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Several doctors who have worked with Desai in various capacities told the New York Times that “it became standard practice to double check anything Dr. Desai said about a patient, such as how the person had fared overnight or whether a test had been ordered.”

Desai, described by the New York Times as an overachieving and ambitious doctor, got a college degree at 19, and graduated from University of Illinois at Chicago medical school, with a Ph.D. at 27. “By the time he completed training in vascular surgery in 2014, Dr. Sapan Desai had cast himself as an ambitious physician, an entrepreneur with an M.B.A. and a prolific researcher published in medical journals,” the Times said. 

After completing his general surgery training at Duke University, Desai spent one year there as faculty, and also completed his MBA online during that time. He completed his vascular surgery fellowship at the Texas Medical Center. Prior to joining Northwest Community Hospital, Desai was surgical faculty, vice chairman of Research, director of Quality, and director of the Surgical Skills Center at Southern Illinois University.

The Science magazine says that “Desai has a history of big aspirations and entrepreneurial ventures — some short-lived.” Desai had a science-fiction blog,, which, according to Science magazine, “was meant to find the most parsimonious route for mankind to establish a meaningful presence in space.” In 2009, he wrote that the site would publish fiction “grounded in facts and reality,” adding, “the scientific method must be followed … religiously.” The blog is no longer published.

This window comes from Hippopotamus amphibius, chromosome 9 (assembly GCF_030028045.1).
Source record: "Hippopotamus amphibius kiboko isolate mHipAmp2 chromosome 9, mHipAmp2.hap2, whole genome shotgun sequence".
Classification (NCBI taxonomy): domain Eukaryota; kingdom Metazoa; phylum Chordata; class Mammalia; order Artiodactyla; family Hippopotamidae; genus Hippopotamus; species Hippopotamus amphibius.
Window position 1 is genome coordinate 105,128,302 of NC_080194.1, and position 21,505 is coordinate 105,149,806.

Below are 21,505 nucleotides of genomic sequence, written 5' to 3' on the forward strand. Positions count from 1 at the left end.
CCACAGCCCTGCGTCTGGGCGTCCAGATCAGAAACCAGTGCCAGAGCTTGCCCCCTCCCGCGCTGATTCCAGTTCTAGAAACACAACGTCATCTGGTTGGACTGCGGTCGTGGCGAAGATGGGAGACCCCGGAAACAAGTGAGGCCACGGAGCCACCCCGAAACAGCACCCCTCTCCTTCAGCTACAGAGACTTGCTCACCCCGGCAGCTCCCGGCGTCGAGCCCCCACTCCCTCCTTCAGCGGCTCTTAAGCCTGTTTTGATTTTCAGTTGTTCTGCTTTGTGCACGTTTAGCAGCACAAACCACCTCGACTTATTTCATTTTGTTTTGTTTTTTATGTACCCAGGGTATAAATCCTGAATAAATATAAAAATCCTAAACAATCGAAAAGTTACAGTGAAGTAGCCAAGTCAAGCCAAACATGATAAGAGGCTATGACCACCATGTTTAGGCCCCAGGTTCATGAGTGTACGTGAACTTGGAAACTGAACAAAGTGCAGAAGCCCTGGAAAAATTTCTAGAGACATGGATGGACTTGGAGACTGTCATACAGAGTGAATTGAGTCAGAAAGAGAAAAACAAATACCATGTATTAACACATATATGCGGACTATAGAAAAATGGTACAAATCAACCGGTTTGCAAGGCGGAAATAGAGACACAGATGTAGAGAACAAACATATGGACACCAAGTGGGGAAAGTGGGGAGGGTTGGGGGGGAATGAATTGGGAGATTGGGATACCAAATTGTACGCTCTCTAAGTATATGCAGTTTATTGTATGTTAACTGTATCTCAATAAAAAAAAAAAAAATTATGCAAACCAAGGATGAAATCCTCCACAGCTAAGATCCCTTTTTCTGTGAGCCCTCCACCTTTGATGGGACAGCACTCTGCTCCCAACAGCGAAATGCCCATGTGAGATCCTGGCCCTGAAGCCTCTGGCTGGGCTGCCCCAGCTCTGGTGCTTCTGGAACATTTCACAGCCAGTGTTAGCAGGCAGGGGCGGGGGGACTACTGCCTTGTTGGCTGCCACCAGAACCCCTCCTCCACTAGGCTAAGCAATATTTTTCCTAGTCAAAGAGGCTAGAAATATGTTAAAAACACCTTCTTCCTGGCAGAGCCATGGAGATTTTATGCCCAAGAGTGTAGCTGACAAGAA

Patel started as a full-time faculty member at University of Utah School of Medicine in 2008. When he left Utah for Miami in July 2017, he was the professor of surgery and director of Clinical Regenerative Medicine and Tissue Engineering. He joined University of Miami Health System the chief of Cardiac Surgery. He received his M.D. from Case Western Reserve University, did his internship and residency in surgery at Baylor University Medical Center, and completed a fellowship in cardiothoracic surgery at the University of Pittsburgh.

Meanwhile, Science magazine reported that Mehra was the only one to issue a personal statement of apology, for failing “to ensure that the data source was appropriate for this use.” The magazine noted that unlike Desai and Patel, Mehra “enjoys considerable support even after the unraveling of the recent studies.” Before moving to Brigham and Women’s Hospital, he was the head of the cardiology division of the University of Maryland. He is the author of more than 200 scholarly articles, editor of “The Journal of Heart and Lung Transplantation.”